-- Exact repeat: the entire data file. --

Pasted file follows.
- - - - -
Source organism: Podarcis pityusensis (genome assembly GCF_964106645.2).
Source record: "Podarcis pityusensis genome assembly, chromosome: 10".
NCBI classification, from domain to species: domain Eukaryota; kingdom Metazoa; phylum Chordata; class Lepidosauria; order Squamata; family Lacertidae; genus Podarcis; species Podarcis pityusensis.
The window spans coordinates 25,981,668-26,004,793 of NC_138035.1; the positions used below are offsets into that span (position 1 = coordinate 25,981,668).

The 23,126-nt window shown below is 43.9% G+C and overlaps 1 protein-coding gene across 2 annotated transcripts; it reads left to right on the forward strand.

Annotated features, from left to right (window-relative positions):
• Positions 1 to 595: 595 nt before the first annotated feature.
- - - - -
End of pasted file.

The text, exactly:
Source organism: Podarcis pityusensis (genome assembly GCF_964106645.2).
Source record: "Podarcis pityusensis genome assembly, chromosome: 10".
NCBI classification, from domain to species: domain Eukaryota; kingdom Metazoa; phylum Chordata; class Lepidosauria; order Squamata; family Lacertidae; genus Podarcis; species Podarcis pityusensis.
The window spans coordinates 25,981,668-26,004,793 of NC_138035.1; the positions used below are offsets into that span (position 1 = coordinate 25,981,668).

The 23,126-nt window shown below is 43.9% G+C and overlaps 1 protein-coding gene across 2 annotated transcripts; it reads left to right on the forward strand.

Annotated features, from left to right (window-relative positions):
• Positions 1 to 595: 595 nt before the first annotated feature.